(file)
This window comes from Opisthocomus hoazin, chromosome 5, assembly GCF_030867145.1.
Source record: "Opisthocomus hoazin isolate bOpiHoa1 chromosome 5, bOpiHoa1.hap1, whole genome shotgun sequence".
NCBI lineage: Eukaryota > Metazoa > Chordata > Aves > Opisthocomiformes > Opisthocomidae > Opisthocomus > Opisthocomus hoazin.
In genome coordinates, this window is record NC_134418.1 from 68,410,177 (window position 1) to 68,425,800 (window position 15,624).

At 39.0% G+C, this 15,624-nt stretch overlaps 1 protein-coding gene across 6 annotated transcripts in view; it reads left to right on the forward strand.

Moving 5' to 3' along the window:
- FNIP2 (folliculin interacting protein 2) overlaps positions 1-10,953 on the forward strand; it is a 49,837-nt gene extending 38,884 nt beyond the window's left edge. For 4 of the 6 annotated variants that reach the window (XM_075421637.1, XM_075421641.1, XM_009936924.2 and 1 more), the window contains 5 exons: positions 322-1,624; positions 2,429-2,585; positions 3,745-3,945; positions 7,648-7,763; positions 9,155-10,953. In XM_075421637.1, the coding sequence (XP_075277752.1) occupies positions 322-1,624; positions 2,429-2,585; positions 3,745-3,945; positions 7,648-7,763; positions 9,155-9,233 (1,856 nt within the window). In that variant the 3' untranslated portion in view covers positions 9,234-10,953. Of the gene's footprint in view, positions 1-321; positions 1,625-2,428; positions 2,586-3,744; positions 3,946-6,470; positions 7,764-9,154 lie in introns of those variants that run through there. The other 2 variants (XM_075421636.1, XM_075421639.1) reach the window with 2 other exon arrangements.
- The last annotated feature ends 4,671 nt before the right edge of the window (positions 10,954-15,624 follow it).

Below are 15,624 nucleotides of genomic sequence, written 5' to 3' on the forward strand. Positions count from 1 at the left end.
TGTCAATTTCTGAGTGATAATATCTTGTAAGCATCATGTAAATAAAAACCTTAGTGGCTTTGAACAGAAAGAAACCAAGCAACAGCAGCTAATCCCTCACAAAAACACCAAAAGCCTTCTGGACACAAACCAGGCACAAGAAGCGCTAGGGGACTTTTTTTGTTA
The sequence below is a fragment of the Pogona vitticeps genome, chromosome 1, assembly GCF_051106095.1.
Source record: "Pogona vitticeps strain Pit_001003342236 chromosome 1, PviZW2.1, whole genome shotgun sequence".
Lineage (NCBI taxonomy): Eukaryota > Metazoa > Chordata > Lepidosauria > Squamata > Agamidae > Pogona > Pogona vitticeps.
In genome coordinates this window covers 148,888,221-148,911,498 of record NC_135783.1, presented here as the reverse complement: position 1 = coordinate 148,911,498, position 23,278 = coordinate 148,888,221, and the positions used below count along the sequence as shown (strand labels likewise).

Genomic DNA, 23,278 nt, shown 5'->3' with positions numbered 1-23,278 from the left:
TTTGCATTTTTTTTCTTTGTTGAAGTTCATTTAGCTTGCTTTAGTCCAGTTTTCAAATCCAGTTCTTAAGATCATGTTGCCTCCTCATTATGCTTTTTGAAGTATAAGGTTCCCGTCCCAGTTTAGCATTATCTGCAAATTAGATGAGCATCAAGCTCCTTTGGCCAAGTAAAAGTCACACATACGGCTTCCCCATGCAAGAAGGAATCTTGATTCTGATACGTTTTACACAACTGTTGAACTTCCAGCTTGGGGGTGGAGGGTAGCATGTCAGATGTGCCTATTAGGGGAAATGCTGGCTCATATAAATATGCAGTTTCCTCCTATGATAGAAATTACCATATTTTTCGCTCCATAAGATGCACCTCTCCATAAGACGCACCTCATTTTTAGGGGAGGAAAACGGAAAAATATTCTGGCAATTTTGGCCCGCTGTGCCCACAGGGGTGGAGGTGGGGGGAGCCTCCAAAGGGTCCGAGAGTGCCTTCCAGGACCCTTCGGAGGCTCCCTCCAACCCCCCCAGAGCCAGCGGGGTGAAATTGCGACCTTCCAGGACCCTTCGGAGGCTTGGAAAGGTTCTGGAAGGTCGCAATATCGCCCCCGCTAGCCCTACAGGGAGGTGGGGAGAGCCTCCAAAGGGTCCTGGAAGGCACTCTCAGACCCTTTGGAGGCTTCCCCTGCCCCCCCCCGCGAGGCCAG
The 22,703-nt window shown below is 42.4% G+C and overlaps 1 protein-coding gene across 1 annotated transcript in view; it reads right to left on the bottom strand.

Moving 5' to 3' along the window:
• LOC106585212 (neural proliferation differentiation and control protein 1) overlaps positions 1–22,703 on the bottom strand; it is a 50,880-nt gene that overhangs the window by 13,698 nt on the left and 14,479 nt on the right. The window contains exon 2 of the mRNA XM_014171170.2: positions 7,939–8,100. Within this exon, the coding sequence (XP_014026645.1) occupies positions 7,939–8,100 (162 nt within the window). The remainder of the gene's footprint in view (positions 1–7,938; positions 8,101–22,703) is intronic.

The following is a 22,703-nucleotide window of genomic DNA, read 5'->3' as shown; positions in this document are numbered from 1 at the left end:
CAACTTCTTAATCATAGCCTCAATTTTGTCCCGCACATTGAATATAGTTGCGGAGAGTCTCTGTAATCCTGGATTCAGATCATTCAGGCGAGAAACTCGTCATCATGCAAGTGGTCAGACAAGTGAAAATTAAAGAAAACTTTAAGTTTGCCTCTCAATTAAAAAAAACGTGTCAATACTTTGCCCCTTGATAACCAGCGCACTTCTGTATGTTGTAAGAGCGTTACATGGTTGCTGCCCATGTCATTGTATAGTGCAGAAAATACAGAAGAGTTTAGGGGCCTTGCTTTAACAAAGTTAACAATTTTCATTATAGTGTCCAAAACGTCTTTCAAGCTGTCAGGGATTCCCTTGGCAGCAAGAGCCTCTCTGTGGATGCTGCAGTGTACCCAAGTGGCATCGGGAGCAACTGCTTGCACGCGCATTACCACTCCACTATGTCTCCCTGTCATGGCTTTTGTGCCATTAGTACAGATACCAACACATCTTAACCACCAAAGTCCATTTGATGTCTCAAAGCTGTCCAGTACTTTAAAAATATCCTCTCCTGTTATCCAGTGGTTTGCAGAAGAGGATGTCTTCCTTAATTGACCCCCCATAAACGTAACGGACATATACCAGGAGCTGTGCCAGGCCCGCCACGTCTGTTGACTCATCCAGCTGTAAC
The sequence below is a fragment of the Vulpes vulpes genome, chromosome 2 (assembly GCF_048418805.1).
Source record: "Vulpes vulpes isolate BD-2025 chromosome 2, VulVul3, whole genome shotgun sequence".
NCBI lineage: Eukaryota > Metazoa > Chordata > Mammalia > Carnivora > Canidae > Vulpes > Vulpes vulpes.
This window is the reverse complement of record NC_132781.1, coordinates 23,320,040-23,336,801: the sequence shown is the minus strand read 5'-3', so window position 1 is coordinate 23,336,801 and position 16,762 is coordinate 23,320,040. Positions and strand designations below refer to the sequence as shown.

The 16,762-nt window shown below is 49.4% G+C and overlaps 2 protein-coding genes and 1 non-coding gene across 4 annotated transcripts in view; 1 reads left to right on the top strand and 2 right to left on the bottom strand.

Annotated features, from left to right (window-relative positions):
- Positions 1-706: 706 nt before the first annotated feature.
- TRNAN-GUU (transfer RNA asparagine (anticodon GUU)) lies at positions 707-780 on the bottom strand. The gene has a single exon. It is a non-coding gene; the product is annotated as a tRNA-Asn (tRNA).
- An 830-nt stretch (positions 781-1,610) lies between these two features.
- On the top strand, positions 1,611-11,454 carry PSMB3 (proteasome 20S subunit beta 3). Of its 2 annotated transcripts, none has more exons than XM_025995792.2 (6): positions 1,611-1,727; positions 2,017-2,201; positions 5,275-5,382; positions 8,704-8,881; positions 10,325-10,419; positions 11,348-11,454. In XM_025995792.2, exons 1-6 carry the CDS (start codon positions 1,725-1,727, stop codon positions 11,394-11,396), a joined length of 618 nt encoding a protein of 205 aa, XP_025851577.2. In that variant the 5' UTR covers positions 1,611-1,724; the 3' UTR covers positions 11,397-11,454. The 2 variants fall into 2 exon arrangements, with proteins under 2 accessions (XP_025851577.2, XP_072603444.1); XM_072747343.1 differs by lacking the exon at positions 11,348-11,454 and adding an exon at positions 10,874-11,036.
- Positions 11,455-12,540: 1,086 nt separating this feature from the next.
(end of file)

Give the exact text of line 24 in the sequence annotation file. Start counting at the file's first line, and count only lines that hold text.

NCBI lineage: Eukaryota > Metazoa > Chordata > Mammalia > Carnivora > Canidae > Vulpes > Vulpes vulpes.